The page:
To start your Hawaii vacation on the right foot or slippah, we have compiled a list of Hawaii travel mistakes to avoid. After reading ours, please add your ideas in the comment section. And let us know which ones you like the best. There are almost 30 to choose from.
1. Talking pidgin English will raise eyebrows unless you were raised here. Hawaii Creole is similar to English but separate. It’s spoken by those who grew up in the islands and can be heard on playgrounds and in neighborhood conversations.
2. Disturbing turtles and monk seals. Volunteers try to rope areas around turtles and monk seals resting on the beach. If the ropes are not there, remember by law you must keep a minimum distance of 50 feet. If you see either of them in the ocean, it’s recommended to keep 10 feet distance.
3. Removing rocks, coral, or sand. Aside from Hawaiian cultural beliefs, there are state laws that prohibit the taking of coral and sand. As to the taking of lava rock, it’s associated with the Goddess Pele. So to remove it is offensive to many. Also, never take a rock from heiau (Hawaiian temples). Rock piling too is a misguided practice and offensive to Native Hawaiians.
4. Forgetting to explore beyond the beach. For example, staying in Waikiki and not visiting the rest of Oahu including the North Shore, Pearl Harbor, and cultural venues like Iolani Palace for starters.
5. Missing out on Hawaii’s many unique food options. Stop at Farmer’s Markets. Shop for foods not seen on the mainland. Enjoy restaurants with Hawaii-style food including the ever-growing number of food trucks. And for sure don’t miss trying poke, shave ice, and malasadas.
6. Getting sunburn. The Hawaii sun is stronger than you think. You can even get a sunburn on a cloudy day. Hawaii state law requires that you use reef-safe sunscreen.
7. Tipping cheap. Please be generous with our overworked hospitality employees, many of whom still work up to three jobs to make a living here.
8. Wearing shoes in someone’s home. Take your shoes off at the door and relax. Be sure to hose off the sand on your feet before entering or have socks on hand.
9. Planning more than can be accommodated at our island pace. Use Google Maps to see how long it will take to drive between points A and B before you leave.
10. Leaving things within view, in your rental car. This is a safety issue. Before you go out, move things to your trunk.
11. Driving fast, making U-turns, or honking your horn. Here on Kauai for example, that two-lane road is a highway and not a country road.
12. Jaywalking. Go to the crosswalk instead because drivers are not expecting you in the middle of the road.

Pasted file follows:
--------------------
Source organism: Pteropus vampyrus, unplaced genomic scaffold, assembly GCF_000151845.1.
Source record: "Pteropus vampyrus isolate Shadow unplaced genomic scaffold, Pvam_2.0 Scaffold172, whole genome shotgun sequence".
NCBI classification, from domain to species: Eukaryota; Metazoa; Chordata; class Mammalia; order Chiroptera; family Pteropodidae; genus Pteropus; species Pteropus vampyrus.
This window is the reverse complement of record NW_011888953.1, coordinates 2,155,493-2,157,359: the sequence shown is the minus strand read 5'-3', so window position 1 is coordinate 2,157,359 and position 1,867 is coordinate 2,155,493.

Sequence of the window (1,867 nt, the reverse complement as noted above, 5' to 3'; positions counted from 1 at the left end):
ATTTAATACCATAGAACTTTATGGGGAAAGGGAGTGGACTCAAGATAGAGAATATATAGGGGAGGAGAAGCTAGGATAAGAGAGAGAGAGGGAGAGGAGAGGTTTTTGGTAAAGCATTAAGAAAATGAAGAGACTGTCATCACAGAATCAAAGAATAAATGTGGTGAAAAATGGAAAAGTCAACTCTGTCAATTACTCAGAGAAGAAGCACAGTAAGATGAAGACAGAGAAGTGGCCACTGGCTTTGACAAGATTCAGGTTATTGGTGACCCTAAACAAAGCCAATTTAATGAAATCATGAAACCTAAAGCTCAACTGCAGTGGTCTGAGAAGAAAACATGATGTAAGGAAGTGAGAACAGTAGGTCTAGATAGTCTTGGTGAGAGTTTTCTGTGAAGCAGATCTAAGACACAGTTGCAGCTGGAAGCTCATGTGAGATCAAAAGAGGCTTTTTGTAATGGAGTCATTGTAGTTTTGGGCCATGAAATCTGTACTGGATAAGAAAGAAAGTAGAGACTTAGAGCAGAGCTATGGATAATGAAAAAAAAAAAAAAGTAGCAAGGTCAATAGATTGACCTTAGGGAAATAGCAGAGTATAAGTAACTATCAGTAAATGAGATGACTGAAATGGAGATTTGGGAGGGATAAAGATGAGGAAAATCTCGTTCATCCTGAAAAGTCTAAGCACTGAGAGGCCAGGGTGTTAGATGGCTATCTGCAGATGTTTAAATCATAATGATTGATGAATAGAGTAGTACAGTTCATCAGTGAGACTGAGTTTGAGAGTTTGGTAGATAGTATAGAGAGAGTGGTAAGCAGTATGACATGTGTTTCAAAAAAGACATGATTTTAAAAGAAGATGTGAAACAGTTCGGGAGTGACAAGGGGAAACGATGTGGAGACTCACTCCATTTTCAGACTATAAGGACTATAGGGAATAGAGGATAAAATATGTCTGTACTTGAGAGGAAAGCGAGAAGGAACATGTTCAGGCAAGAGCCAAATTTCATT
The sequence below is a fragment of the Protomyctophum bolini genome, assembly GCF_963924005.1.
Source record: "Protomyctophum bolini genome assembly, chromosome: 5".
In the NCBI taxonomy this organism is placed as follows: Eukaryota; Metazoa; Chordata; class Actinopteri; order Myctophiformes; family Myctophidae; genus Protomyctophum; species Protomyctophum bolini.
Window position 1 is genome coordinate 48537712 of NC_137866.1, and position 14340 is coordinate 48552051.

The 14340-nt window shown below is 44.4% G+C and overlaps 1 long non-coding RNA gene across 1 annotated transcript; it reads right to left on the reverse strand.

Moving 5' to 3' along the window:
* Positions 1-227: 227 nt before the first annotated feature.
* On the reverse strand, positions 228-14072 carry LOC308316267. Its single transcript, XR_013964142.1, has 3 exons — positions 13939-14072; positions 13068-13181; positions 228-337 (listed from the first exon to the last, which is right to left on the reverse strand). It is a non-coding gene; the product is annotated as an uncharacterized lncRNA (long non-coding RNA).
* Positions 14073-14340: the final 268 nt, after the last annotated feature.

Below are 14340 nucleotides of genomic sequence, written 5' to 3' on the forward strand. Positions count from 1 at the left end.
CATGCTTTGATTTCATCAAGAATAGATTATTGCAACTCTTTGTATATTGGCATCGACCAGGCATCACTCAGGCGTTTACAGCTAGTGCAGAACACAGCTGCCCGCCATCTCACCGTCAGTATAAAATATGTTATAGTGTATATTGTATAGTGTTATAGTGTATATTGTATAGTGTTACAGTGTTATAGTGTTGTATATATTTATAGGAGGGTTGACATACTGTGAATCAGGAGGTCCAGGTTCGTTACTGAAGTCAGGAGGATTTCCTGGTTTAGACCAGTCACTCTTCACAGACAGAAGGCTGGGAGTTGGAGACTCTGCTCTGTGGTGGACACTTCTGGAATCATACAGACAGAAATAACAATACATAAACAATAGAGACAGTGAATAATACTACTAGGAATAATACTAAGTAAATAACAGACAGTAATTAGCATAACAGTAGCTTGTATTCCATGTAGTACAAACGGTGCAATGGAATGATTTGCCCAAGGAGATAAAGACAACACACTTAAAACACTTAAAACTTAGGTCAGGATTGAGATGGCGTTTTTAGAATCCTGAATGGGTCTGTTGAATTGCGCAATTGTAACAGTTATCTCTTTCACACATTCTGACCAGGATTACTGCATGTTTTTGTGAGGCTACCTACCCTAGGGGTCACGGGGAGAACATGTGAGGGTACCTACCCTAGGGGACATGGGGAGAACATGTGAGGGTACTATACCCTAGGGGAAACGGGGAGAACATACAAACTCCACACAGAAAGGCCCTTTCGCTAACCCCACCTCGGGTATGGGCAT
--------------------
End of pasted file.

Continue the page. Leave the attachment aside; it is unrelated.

13. Disregarding dangers in the ocean. For starters, please don’t swim or snorkel alone or where there is no lifeguard present. The ocean is stronger than you think. When in doubt, don’t go out.
14. Not planning ahead.
15. Spending too much. See today’s post about resort fees and taxes than can add up to 50% to your bill.
16. Not re-checking your itinerary and bookings. In today’s world, be sure that your flights are still operating and that schedules haven’t changed. Maybe this hasn’t happened to you, but it has BOH editors. Previously, we’ve both shown up for both car rentals, and on another occasion, a hotel, and had missed the correct check-in day when we made the reservations.
Worse yet, on a recent adventure, your editors received a call from Hawaiian Airlines that the flight (from Sydney to Honolulu) had been changed to another date. On checking, we suddenly realized that was indeed a very lucky thing. The flight we had originally booked was not for the day we had intended to fly. Had it not been for their coincidental change, we would have had at the least, a very expensive change fee if we caught it. Otherwise, we would have missed the flight entirely.
17. Packing guidebooks. These are still useful, albeit less so in print. Use your smartphone or tablet instead. Check your local library too for free Hawaii travel guide downloads. Our personal favorite Hawaii guidebook series, Hawaii Revealed, is available as an app or eBook.
18. Over-packing and yet forgetting important items.
Make sure your phone is ready for all of those great Hawaii beach photos and videos. Bring the electronics you need for your laptop, cell phone, and camera. We don’t go far without our portable chargers just in case. Choose one that is powerful enough while still being small and easy to carry.
Pack light. It’s Hawaii and we’re casual here. Many of our hotels and most vacation rentals have on-site laundry facilities. Shop stores in Hawaii for reef walkers, sunscreen, snorkel gear, and more.